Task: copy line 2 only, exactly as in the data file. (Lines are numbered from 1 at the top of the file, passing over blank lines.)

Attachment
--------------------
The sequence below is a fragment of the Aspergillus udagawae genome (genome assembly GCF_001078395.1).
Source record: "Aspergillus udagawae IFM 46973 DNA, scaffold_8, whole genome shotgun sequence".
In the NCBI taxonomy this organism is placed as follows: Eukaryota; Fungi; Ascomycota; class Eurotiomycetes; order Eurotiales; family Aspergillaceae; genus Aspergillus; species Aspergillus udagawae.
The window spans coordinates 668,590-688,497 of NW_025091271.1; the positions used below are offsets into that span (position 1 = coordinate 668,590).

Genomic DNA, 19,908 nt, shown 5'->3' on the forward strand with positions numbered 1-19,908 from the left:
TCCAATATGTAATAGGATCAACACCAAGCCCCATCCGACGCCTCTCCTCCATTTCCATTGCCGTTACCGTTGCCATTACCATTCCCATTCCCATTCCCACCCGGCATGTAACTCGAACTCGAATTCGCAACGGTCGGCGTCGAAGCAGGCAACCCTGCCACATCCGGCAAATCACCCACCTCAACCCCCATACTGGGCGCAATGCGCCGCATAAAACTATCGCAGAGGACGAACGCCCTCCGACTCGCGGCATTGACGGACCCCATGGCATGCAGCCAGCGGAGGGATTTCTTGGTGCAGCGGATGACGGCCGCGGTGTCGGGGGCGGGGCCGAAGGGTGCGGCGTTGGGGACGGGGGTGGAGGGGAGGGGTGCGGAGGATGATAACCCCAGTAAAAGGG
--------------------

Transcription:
Source record: "Aspergillus udagawae IFM 46973 DNA, scaffold_8, whole genome shotgun sequence".